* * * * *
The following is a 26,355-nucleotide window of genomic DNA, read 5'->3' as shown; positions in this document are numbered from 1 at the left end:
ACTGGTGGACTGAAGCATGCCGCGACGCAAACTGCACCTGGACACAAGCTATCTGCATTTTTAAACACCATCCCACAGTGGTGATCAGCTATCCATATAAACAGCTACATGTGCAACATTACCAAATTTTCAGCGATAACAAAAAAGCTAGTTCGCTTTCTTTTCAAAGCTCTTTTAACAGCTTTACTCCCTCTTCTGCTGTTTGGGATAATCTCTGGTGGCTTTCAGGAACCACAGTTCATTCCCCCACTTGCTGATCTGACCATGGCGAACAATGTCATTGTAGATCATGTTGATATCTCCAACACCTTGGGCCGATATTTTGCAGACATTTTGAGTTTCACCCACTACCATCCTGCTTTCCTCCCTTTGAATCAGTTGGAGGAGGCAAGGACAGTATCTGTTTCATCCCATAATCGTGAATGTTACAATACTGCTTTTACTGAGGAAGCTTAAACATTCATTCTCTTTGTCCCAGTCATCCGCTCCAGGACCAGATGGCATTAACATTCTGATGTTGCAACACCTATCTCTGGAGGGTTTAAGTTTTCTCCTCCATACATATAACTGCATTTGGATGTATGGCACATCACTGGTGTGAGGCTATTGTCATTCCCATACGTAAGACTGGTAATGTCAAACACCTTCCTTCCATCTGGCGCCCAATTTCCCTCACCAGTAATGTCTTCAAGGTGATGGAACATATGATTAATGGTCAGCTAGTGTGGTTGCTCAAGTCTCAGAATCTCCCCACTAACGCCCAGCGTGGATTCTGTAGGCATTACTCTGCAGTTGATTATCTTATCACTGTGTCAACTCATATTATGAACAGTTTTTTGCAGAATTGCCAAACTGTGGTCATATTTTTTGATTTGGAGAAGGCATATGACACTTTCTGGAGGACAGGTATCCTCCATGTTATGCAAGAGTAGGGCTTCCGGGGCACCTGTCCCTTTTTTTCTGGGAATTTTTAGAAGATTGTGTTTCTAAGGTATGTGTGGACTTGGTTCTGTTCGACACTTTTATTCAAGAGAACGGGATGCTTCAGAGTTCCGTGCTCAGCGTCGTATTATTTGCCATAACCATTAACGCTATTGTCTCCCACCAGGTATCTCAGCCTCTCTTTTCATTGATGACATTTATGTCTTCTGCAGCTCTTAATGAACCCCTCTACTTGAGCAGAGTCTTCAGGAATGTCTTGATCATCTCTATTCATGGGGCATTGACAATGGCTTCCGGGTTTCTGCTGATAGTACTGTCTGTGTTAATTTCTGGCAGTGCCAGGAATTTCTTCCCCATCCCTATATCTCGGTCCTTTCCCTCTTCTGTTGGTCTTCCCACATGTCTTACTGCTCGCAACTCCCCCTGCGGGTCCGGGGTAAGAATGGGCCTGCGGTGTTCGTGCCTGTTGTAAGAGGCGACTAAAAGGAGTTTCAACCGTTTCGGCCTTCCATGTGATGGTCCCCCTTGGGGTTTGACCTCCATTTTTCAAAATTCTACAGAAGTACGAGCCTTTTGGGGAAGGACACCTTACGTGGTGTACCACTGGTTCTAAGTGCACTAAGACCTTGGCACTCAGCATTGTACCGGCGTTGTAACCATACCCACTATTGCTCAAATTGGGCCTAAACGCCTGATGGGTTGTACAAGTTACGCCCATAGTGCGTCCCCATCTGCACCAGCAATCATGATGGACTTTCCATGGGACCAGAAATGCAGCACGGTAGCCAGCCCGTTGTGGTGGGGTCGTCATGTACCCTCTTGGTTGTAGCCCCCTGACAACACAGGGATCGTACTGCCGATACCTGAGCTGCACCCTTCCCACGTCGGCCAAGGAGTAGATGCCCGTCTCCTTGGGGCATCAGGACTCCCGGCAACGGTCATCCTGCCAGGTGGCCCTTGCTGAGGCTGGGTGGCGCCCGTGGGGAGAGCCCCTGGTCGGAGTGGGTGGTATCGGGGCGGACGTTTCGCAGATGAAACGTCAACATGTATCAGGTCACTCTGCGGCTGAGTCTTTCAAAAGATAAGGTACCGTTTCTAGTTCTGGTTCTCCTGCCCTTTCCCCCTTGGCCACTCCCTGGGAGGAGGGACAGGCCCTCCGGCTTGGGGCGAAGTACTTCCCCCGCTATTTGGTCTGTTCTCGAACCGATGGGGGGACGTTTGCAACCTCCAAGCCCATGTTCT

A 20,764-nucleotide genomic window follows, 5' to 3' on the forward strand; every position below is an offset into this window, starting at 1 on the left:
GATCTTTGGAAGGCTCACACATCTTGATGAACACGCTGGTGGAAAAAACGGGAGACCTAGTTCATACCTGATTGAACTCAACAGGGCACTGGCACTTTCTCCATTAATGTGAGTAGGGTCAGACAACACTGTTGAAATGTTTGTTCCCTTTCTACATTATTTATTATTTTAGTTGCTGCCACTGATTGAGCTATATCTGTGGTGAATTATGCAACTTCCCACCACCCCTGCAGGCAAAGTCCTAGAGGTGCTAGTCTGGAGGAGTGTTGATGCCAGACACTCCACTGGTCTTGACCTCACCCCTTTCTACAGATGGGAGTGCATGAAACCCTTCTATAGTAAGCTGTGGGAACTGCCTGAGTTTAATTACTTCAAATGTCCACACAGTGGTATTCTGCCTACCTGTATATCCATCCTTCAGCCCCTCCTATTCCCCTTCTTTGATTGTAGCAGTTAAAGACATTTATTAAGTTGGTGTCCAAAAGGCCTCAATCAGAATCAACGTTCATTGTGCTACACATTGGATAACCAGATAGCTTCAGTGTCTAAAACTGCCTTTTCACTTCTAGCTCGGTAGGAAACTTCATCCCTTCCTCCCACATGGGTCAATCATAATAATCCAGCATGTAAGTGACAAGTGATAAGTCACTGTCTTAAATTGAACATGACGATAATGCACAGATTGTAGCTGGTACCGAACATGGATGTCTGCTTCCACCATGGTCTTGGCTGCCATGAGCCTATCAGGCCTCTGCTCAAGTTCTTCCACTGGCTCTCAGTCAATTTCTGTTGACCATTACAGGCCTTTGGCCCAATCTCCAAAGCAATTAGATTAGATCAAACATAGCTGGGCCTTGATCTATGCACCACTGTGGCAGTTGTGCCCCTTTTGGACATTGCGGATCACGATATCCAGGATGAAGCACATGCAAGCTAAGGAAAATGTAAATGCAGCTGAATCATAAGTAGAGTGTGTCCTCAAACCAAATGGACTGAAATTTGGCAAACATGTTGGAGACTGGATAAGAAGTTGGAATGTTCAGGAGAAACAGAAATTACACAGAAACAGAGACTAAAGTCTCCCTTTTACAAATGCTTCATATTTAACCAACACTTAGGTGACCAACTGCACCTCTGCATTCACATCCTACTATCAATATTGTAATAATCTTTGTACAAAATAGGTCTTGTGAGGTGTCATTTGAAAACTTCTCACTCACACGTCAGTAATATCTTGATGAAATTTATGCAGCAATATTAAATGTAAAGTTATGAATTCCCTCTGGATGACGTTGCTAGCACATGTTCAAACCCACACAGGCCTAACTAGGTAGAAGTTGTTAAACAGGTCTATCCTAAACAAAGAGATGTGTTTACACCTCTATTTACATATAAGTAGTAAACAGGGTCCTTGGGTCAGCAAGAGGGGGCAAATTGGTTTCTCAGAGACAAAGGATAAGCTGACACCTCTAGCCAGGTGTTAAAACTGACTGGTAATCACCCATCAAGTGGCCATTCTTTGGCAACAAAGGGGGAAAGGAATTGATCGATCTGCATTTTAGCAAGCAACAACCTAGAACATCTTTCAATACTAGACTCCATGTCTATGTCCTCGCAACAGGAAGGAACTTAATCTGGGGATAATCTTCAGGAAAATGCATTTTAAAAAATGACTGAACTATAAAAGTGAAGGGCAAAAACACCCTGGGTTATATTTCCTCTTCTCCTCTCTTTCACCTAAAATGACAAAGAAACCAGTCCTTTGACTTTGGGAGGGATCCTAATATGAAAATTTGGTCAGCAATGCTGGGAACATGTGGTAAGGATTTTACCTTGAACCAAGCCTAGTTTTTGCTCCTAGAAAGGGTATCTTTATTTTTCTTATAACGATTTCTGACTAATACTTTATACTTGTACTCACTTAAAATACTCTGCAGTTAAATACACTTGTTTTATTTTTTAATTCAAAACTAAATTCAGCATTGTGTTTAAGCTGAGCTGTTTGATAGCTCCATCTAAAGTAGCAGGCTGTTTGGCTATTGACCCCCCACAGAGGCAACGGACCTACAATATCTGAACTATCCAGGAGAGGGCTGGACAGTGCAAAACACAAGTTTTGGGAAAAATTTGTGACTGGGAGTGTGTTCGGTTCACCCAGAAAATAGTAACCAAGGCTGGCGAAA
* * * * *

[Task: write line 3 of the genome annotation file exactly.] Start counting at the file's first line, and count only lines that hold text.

A 20,764-nucleotide genomic window follows, 5' to 3' on the forward strand; every position below is an offset into this window, starting at 1 on the left: